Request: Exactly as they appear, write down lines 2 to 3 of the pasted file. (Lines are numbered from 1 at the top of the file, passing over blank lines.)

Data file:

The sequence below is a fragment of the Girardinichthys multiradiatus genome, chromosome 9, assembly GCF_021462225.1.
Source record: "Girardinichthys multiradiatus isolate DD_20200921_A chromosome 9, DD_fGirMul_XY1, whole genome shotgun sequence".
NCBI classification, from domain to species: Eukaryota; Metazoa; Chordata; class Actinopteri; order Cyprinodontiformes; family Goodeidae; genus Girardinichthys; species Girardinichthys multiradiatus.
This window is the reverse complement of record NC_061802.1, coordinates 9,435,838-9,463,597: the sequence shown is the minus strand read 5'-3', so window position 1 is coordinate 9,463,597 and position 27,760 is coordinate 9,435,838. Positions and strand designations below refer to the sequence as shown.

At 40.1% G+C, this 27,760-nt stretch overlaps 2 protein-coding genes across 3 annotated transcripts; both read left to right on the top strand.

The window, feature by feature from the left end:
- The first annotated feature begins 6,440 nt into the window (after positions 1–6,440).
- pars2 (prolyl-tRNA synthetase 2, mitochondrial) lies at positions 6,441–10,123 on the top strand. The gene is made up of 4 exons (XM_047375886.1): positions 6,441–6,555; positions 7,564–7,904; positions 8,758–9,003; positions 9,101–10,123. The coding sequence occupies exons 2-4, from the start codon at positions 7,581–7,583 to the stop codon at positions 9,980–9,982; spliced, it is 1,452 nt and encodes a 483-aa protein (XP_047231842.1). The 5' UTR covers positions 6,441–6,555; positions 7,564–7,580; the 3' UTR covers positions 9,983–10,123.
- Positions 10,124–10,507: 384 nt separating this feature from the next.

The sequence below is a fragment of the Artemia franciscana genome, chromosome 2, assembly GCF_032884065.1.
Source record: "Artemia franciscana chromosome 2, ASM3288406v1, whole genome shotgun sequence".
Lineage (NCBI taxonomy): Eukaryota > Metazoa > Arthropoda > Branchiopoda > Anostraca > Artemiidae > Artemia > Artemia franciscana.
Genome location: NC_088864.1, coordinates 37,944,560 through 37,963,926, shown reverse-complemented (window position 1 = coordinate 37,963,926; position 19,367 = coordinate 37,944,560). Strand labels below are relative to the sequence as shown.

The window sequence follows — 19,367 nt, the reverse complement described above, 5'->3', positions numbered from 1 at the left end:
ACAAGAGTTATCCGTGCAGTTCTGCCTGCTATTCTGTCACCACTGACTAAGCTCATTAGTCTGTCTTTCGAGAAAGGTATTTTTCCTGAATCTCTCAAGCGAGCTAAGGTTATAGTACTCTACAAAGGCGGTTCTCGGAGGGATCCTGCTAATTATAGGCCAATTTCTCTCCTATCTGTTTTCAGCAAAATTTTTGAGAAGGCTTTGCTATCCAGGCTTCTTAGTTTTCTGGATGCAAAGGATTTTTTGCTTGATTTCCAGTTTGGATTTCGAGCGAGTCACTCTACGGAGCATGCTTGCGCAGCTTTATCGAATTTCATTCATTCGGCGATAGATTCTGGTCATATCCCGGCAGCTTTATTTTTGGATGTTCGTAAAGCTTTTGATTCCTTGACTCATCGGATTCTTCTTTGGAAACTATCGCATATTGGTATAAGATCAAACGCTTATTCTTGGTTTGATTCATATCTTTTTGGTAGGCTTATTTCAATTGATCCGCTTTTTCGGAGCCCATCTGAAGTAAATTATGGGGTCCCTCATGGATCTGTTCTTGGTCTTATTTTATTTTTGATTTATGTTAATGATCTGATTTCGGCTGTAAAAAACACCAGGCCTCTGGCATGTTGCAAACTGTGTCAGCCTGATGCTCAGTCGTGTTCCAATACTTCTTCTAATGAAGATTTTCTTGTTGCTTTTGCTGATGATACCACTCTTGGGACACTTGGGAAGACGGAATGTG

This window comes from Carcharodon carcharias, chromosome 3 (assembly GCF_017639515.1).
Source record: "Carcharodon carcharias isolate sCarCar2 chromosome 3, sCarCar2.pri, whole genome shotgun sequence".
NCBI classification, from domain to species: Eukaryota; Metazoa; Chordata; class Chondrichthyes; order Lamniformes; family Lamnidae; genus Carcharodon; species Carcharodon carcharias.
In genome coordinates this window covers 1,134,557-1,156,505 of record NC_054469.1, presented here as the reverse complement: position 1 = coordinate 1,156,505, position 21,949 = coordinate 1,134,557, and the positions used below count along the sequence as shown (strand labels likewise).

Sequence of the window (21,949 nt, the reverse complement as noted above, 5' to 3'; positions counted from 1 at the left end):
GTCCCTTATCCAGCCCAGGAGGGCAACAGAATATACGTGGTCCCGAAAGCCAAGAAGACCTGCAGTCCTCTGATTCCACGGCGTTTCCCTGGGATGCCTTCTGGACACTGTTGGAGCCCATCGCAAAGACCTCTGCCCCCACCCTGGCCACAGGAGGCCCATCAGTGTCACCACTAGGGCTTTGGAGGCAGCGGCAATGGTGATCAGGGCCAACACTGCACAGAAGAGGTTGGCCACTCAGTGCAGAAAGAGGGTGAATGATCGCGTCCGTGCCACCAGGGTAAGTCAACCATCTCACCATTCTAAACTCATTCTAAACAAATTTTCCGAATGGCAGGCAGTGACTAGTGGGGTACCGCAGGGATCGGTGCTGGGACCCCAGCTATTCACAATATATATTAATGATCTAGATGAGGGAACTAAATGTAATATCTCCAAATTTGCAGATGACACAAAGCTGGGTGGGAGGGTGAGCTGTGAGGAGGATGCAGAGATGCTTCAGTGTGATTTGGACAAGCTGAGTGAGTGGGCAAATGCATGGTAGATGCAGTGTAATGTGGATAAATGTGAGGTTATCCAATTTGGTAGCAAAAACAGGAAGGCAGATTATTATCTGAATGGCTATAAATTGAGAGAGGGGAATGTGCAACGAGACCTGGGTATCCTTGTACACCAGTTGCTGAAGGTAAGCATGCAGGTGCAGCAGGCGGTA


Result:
Source record: "Girardinichthys multiradiatus isolate DD_20200921_A chromosome 9, DD_fGirMul_XY1, whole genome shotgun sequence".
NCBI classification, from domain to species: Eukaryota; Metazoa; Chordata; class Actinopteri; order Cyprinodontiformes; family Goodeidae; genus Girardinichthys; species Girardinichthys multiradiatus.